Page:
This week, I’m at Doc/Fest Sheffield, watching documentary films, trying out some exciting new VR projects, and listening to people talk about truthful storytelling in screen media. So far I’ve seen software allowing a holocaust survivor to keep answering people’s questions long after he passes on, a black British comedian fighting racism by dressing as a Roman centurion in central London, and a robot child asking to be “caressed” by its engineer-cum-caregiver. This odd menagerie is well matched by some strange, creative approaches to games criticism featured in this week’s roundup.

“The Wild West of technology”

Let’s start with some documentary video and writing from the world of games criticism.

“‘The positive thing you could say about it is that Lionhead had such a great history of innovation,’ said one source. ‘We’d already done experimental things with stuff like Kinect, with Journey, that proved we could pull off different ideas. ‘The other thing you could say is that Lionhead was the studio that Microsoft was willing to risk.’ “

“An open-world game is cluttered”

Peeling back the lid on non-stop, nonsensical action adventures, two games critics look at narratives that have fallen flat.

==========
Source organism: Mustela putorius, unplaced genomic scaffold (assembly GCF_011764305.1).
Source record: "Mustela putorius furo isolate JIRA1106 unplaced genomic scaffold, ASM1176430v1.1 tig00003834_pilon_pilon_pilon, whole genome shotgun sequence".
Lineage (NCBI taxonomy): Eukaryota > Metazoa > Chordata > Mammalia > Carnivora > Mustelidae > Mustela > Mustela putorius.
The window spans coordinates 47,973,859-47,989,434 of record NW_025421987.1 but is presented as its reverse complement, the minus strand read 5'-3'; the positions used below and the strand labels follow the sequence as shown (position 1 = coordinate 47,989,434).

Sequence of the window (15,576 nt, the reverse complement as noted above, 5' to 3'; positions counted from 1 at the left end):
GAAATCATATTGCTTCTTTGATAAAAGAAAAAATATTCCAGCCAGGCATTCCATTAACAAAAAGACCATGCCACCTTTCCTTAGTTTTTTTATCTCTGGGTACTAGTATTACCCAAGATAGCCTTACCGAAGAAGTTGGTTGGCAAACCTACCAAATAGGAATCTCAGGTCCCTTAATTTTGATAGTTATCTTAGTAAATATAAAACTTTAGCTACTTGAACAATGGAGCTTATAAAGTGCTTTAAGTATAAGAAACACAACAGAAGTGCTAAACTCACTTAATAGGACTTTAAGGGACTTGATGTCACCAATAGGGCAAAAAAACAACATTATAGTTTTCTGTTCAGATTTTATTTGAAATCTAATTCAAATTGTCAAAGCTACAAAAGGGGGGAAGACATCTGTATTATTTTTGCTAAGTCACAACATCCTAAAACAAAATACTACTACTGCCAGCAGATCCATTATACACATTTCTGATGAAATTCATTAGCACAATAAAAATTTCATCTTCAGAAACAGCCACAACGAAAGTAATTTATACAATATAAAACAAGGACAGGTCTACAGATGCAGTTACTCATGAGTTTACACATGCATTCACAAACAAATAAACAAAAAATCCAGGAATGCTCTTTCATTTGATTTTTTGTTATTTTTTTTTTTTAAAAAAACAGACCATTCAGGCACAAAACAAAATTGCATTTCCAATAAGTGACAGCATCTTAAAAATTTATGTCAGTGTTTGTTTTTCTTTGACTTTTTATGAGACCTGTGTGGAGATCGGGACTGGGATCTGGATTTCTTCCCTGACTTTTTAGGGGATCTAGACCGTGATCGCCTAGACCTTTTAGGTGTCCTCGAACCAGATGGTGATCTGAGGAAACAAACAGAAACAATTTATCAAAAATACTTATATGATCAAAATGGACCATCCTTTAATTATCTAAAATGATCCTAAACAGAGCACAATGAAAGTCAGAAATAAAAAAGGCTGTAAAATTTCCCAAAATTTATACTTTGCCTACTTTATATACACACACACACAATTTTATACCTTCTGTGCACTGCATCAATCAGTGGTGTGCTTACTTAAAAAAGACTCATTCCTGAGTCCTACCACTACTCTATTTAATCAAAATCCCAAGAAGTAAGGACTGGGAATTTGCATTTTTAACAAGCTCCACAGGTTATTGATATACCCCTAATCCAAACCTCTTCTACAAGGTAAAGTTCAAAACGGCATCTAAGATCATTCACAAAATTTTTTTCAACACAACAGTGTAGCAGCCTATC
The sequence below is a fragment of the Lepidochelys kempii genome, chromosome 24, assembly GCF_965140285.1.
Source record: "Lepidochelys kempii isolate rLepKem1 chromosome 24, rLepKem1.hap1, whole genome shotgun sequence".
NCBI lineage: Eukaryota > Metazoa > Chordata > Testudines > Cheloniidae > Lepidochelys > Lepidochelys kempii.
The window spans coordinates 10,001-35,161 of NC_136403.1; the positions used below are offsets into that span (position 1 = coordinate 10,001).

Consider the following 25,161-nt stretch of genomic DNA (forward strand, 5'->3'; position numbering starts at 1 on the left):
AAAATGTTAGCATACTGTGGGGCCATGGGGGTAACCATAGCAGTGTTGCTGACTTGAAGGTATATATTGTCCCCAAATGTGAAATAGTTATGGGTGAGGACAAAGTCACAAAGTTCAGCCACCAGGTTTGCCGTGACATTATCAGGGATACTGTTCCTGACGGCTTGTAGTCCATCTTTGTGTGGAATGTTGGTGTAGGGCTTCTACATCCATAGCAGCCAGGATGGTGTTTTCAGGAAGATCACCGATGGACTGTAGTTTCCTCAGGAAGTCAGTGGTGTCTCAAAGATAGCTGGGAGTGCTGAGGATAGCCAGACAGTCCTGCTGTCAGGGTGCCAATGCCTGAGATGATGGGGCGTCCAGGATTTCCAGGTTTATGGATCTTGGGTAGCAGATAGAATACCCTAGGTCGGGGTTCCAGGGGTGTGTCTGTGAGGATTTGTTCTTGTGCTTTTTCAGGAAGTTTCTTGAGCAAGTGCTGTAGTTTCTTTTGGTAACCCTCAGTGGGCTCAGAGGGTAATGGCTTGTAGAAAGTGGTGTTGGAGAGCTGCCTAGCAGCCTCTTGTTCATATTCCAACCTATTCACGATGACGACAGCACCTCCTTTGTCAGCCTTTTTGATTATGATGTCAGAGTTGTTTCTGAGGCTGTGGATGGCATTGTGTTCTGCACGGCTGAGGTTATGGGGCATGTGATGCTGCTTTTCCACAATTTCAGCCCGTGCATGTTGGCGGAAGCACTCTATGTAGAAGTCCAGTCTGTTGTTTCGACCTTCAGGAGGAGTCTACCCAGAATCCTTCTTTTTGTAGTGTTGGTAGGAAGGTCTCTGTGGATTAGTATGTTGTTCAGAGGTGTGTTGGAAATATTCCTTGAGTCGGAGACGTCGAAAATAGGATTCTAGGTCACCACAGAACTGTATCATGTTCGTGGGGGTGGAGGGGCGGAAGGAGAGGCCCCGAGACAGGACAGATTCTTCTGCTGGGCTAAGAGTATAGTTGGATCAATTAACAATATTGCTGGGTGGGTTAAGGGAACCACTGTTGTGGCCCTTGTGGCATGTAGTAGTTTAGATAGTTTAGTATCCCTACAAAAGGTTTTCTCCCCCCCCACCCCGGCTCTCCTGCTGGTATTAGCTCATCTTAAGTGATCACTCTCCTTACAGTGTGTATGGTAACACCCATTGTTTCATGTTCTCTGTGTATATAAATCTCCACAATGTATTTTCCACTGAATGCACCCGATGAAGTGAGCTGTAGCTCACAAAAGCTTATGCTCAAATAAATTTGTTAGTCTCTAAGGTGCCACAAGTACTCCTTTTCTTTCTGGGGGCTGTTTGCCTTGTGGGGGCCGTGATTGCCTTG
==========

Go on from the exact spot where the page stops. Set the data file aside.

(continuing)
“There is no grace to an open-world game. An open-world game is cluttered. An open-world game is full of junk. An open-world game encourages players to think not in straight lines, but in jagged, rambling circles. This poisonous fixation players and game-makers have with size, exploration and “content” is the undoing of a game like Mirror’s Edge. The characters talk about “flow”; one of the missions is named “Be Like Water”. But without banks or conduits, water doesn’t run – a static pool, filled with stuff, Catalyst is less a river, more a pond, still and stagnant.”

“All these bodies work together”

Reflections on the relationships between humans and non-humans are always fascinating to me. Reading the pieces below, I find myself asking whether the humans are being made into machines. I had a different answer for every piece.

“I’ve been wondering if we might think of the controller, in the context of this game, as a conduit of assemblage, as the vessel through which assemblage is framed. Indeed, through the controller, the right and left thumbsticks, the right and left triggers, we move and act through the two brothers simultaneously, together. The controller, then, is a body—because “matter is an actor,” as Puar says—one that is tied to the bodies of the brothers and that is also tied to the body of the player, and through such connections all these bodies work together to act, to move through the game, to tell its story.”

“Their deepest nature”

Moving on from speculative relationships with technology, let’s ponder the uncertainty about game-mediated encounters in our relationships with each other.